The surge in surveillance has been fueled by giant leaps in technology, which has lowered the prices on many devices that local police departments now covet. Other major advances are making it possible for huge federal agencies like the NSA to read every email we write if they wish.
Our coverage was sparked by the Menlo Park Police Department's request to purchase license plate readers and several surveillance video cameras, which would be aimed mostly at law-abiding residents, but would help the police track stolen cars. The readers are a relatively new device that is housed in a small box that can be attached to a police car and photograph the license plates of every vehicle that comes near the cruiser. It then transmits the photograph to a regional system in San Francisco that can compare the plates with those on stolen cars.
Our concern, and that of many residents, is two-fold:
• How long will these records be kept?
• How many other agencies can access the data?
During his tenure in the state Legislature, former state Senator Joe Simitian, who is now a Santa Clara County supervisor, chaired the senate's Select Committee on Privacy. A bill he authored to control some practices in the collection of license plate data was unfortunately withdrawn without a vote last year. But Mr. Simitian has not lost his concern about the widespread use of data-mining techniques to invade the privacy of citizens all over the state. Mr. Simitian told the Almanac that key questions about privacy in the high-tech era are not even being asked.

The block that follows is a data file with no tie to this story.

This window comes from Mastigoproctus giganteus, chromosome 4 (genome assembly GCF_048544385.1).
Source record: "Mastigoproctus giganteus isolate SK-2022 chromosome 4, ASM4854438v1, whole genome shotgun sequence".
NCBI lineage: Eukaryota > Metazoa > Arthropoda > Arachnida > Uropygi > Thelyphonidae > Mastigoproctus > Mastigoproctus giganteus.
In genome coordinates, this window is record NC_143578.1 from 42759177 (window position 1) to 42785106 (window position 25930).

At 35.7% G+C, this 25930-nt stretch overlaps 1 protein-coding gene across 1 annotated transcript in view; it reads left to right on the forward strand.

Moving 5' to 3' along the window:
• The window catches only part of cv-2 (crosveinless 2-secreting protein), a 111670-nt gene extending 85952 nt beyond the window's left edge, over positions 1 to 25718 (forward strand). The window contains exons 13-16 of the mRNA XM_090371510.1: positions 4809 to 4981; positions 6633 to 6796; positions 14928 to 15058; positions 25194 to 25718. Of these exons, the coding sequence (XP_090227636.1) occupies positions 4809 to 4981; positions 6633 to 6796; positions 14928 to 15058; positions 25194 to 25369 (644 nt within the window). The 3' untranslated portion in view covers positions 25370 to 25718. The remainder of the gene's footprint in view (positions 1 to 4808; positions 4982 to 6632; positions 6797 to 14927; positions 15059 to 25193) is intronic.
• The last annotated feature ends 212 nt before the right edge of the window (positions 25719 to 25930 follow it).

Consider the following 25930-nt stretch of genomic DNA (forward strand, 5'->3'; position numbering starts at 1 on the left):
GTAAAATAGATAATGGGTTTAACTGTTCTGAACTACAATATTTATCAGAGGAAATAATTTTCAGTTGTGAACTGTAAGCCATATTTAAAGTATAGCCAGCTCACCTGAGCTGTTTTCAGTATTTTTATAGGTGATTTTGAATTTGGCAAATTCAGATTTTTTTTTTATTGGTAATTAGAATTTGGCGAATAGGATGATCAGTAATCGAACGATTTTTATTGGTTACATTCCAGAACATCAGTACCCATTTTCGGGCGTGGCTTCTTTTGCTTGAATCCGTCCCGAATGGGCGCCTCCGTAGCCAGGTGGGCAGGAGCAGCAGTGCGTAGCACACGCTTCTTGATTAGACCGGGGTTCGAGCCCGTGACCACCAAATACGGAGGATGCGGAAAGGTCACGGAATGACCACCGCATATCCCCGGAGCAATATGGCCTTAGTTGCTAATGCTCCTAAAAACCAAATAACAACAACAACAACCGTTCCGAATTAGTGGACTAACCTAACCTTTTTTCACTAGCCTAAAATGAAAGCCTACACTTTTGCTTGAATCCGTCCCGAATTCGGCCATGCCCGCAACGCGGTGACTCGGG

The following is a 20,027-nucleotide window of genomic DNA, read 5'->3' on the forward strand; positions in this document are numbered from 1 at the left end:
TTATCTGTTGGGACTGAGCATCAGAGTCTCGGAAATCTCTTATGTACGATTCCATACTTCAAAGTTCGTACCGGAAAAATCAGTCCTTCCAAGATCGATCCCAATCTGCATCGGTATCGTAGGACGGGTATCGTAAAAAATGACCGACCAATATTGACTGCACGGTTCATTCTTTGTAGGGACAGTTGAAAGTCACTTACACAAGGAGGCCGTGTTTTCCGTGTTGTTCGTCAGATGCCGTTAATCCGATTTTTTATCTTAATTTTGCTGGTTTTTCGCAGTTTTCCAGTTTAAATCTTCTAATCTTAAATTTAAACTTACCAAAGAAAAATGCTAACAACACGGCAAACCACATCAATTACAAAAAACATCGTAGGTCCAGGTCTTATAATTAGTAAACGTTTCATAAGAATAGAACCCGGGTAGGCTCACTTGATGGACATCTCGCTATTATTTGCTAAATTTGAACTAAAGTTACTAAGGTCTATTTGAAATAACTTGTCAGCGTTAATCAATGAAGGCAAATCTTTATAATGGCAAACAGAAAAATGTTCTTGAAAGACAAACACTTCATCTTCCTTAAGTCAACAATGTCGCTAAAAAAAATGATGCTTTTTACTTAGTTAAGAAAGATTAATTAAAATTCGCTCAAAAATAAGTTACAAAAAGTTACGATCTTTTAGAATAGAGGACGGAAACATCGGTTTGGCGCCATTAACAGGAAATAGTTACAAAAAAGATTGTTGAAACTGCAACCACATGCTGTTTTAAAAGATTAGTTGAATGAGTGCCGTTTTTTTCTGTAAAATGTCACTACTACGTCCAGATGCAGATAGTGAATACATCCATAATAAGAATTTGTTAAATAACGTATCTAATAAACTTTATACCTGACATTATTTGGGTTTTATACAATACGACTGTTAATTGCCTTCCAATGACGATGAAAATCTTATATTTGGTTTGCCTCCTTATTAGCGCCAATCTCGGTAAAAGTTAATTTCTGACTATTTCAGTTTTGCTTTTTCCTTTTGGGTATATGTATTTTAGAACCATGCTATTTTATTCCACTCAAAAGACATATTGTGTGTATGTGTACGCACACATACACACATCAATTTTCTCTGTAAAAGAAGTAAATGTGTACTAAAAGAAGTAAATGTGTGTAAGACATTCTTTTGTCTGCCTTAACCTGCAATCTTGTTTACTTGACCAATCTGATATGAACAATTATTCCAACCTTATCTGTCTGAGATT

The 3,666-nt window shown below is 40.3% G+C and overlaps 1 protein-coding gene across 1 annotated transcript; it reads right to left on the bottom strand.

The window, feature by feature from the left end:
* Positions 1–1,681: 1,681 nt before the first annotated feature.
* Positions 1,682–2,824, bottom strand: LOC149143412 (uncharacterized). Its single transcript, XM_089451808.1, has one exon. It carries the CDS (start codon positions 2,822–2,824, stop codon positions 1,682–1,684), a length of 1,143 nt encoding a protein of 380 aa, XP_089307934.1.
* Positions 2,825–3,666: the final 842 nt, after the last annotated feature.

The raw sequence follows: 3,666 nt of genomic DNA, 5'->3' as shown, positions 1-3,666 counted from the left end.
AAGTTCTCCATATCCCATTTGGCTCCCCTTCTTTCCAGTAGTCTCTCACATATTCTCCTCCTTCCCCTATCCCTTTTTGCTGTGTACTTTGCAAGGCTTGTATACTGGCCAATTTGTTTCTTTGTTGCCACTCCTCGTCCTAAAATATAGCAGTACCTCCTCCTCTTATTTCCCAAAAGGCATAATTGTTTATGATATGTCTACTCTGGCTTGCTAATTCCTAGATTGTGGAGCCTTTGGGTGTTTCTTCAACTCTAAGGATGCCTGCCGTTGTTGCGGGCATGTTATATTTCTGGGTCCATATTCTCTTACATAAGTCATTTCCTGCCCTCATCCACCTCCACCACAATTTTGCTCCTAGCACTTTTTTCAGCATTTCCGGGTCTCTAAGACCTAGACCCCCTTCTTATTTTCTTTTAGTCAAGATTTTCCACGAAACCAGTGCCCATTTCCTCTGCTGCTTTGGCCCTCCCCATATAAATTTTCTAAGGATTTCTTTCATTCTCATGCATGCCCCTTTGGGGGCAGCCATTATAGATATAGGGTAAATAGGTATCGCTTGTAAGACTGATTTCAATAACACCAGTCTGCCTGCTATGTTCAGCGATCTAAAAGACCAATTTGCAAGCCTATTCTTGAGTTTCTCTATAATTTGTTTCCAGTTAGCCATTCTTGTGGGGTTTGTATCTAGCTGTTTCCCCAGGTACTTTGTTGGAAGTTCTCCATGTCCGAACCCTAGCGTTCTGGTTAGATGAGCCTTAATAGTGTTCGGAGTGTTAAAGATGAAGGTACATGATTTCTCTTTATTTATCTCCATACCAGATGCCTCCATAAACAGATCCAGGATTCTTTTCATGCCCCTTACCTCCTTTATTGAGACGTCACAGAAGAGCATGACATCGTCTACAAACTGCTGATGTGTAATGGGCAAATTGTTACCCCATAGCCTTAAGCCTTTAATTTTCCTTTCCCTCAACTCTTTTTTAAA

Local resident Steve Taffee, a member of the Menlo Park Police Department's citizens advisory committee, said he understands why license-plate readers, which automate a tedious manual task, appeal to police departments. But Mr. Taffee's fear is that the collection and retention of "big data" is rarely understood by residents, law enforcement officials, legislators and others.
Before this technology existed, residents were relatively sure that no one was tracking their auto trips or could see what they were wearing downtown on a particular day. But in recent years it has become clear that cell phones with GPS can be used to track a user's whereabouts and also provide a record of where he or she has been over time. In addition, if a vehicle is scanned by a license-plate reader, that record can show exactly where that vehicle has been and can even see if the driver was accompanied by a passenger.
In other words, our expectation of privacy when we engage almost any electronic device has vanished and there is little that we can do about it. It is our hope that local officials will respond to pressure from residents to slow down the police department's move to implement the license-plate readers. We also urge that the city put some restriction on who can access these records.
We respect the police department and trust that its motives are to simply do a better job for the community. But unless we apply some common-sense safeguards to this information-gathering, we can see the day when all our private information will be available to everyone who has the right tools. If you think the Northern California Regional Intelligence Center servers are impregnable one has only to consider the NSA's trust in Edward Snowden. Hacking large databases happens every day. In our view, it is not worth the risk to hold these records for more than 30 days and certainly at the most six months.
In addition, state and local governments need to examine the totality of electronic surveillance in our communities and begin to ask more questions about what is necessary and why. Unless there is reason to believe otherwise, there is no reason for the government to know our whereabouts every waking hour.